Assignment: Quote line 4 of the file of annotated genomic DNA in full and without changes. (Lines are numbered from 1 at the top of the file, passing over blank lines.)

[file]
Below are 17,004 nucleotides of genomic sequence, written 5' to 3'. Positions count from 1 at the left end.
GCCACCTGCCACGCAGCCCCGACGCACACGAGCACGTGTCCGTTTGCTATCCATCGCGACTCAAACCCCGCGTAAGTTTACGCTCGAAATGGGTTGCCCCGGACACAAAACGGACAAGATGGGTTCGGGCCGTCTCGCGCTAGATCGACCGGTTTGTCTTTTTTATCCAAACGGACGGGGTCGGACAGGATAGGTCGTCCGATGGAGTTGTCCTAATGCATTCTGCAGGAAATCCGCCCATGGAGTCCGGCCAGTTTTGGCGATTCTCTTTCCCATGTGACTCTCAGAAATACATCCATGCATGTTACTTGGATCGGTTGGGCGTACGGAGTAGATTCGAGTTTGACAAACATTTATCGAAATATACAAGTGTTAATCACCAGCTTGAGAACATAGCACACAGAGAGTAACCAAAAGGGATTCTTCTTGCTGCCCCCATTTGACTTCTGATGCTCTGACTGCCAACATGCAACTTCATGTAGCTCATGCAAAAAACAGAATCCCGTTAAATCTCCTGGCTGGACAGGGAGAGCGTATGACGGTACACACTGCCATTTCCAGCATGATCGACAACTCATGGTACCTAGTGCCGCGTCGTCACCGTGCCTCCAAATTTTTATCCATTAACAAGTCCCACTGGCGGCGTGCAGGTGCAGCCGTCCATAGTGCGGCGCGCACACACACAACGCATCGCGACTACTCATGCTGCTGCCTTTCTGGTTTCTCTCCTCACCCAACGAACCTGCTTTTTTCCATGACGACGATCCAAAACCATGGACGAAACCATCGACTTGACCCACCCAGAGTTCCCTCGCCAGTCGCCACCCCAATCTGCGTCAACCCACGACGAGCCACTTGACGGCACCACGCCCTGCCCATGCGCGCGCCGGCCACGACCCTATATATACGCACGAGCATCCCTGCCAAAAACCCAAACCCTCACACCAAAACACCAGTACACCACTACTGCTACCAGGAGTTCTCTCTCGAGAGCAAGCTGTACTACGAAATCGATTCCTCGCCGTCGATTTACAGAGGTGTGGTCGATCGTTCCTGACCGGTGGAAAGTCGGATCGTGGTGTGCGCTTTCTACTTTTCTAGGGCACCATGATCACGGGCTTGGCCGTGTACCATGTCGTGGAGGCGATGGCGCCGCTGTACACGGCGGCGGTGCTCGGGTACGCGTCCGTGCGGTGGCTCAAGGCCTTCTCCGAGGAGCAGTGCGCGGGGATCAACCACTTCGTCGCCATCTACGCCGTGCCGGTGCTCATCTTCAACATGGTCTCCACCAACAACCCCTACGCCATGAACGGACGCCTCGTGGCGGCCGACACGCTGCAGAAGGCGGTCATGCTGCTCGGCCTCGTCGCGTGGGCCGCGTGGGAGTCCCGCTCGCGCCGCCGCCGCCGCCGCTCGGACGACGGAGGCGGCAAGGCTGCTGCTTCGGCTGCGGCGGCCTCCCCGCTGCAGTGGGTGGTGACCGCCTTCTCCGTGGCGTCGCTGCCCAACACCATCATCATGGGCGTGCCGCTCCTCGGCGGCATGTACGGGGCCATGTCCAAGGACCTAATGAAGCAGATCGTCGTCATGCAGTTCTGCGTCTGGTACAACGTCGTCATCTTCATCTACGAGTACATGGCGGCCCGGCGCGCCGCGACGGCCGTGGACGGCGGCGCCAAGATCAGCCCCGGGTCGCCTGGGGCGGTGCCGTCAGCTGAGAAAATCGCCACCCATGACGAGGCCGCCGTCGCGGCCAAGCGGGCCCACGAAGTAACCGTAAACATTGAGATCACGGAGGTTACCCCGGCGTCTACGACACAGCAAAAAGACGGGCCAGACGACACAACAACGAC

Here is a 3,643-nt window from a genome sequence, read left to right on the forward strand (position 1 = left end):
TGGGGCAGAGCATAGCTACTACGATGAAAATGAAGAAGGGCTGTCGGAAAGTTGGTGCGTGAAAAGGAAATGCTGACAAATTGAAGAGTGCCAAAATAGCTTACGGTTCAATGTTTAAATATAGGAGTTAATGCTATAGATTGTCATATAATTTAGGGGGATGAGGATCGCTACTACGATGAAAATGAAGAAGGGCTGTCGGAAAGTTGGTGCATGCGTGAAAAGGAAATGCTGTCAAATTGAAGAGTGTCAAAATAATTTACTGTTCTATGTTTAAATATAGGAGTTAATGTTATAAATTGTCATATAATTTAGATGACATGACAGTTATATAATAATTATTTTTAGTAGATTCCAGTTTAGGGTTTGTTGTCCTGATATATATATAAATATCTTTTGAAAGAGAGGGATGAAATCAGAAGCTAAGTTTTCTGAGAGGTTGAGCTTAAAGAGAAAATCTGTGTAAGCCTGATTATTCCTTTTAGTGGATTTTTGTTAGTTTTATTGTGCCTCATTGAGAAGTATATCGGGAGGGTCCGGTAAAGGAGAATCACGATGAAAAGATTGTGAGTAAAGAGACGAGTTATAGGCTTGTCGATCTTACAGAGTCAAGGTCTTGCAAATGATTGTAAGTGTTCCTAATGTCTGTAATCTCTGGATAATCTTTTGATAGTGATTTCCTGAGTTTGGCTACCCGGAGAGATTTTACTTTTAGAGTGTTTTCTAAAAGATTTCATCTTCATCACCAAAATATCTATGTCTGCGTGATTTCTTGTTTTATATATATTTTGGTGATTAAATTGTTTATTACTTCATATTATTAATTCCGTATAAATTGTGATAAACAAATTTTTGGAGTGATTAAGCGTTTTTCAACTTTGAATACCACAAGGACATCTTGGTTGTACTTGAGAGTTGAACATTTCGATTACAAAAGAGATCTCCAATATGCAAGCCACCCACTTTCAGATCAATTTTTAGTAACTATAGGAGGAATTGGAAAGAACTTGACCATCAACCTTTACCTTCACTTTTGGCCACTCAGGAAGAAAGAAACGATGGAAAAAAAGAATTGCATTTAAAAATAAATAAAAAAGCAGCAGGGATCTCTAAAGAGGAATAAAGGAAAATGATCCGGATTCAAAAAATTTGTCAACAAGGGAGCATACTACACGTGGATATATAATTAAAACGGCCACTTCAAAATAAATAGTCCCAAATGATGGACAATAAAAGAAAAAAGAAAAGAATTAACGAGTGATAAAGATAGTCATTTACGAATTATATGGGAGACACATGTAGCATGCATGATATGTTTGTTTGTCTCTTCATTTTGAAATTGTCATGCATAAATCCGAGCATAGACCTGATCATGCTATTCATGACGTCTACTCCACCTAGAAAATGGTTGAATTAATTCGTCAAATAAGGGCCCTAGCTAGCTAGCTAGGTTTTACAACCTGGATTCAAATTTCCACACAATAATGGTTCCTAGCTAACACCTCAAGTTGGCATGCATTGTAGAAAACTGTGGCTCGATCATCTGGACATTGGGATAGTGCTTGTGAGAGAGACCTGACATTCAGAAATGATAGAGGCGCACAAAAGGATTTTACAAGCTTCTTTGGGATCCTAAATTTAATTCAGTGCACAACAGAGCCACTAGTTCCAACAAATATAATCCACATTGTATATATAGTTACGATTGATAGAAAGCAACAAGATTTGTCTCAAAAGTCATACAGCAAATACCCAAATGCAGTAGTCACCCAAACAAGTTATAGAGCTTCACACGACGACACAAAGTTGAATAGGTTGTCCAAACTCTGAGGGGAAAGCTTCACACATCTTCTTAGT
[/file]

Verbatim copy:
TGGGGCAGAGCATAGCTACTACGATGAAAATGAAGAAGGGCTGTCGGAAAGTTGGTGCGTGAAAAGGAAATGCTGACAAATTGAAGAGTGCCAAAATAGCTTACGGTTCAATGTTTAAATATAGGAGTTAATGCTATAGATTGTCATATAATTTAGGGGGATGAGGATCGCTACTACGATGAAAATGAAGAAGGGCTGTCGGAAAGTTGGTGCATGCGTGAAAAGGAAATGCTGTCAAATTGAAGAGTGTCAAAATAATTTACTGTTCTATGTTTAAATATAGGAGTTAATGTTATAAATTGTCATATAATTTAGATGACATGACAGTTATATAATAATTATTTTTAGTAGATTCCAGTTTAGGGTTTGTTGTCCTGATATATATATAAATATCTTTTGAAAGAGAGGGATGAAATCAGAAGCTAAGTTTTCTGAGAGGTTGAGCTTAAAGAGAAAATCTGTGTAAGCCTGATTATTCCTTTTAGTGGATTTTTGTTAGTTTTATTGTGCCTCATTGAGAAGTATATCGGGAGGGTCCGGTAAAGGAGAATCACGATGAAAAGATTGTGAGTAAAGAGACGAGTTATAGGCTTGTCGATCTTACAGAGTCAAGGTCTTGCAAATGATTGTAAGTGTTCCTAATGTCTGTAATCTCTGGATAATCTTTTGATAGTGATTTCCTGAGTTTGGCTACCCGGAGAGATTTTACTTTTAGAGTGTTTTCTAAAAGATTTCATCTTCATCACCAAAATATCTATGTCTGCGTGATTTCTTGTTTTATATATATTTTGGTGATTAAATTGTTTATTACTTCATATTATTAATTCCGTATAAATTGTGATAAACAAATTTTTGGAGTGATTAAGCGTTTTTCAACTTTGAATACCACAAGGACATCTTGGTTGTACTTGAGAGTTGAACATTTCGATTACAAAAGAGATCTCCAATATGCAAGCCACCCACTTTCAGATCAATTTTTAGTAACTATAGGAGGAATTGGAAAGAACTTGACCATCAACCTTTACCTTCACTTTTGGCCACTCAGGAAGAAAGAAACGATGGAAAAAAAGAATTGCATTTAAAAATAAATAAAAAAGCAGCAGGGATCTCTAAAGAGGAATAAAGGAAAATGATCCGGATTCAAAAAATTTGTCAACAAGGGAGCATACTACACGTGGATATATAATTAAAACGGCCACTTCAAAATAAATAGTCCCAAATGATGGACAATAAAAGAAAAAAGAAAAGAATTAACGAGTGATAAAGATAGTCATTTACGAATTATATGGGAGACACATGTAGCATGCATGATATGTTTGTTTGTCTCTTCATTTTGAAATTGTCATGCATAAATCCGAGCATAGACCTGATCATGCTATTCATGACGTCTACTCCACCTAGAAAATGGTTGAATTAATTCGTCAAATAAGGGCCCTAGCTAGCTAGCTAGGTTTTACAACCTGGATTCAAATTTCCACACAATAATGGTTCCTAGCTAACACCTCAAGTTGGCATGCATTGTAGAAAACTGTGGCTCGATCATCTGGACATTGGGATAGTGCTTGTGAGAGAGACCTGACATTCAGAAATGATAGAGGCGCACAAAAGGATTTTACAAGCTTCTTTGGGATCCTAAATTTAATTCAGTGCACAACAGAGCCACTAGTTCCAACAAATATAATCCACATTGTATATATAGTTACGATTGATAGAAAGCAACAAGATTTGTCTCAAAAGTCATACAGCAAATACCCAAATGCAGTAGTCACCCAAACAAGTTATAGAGCTTCACACGACGACACAAAGTTGAATAGGTTGTCCAAACTCTGAGGGGAAAGCTTCACACATCTTCTTAGT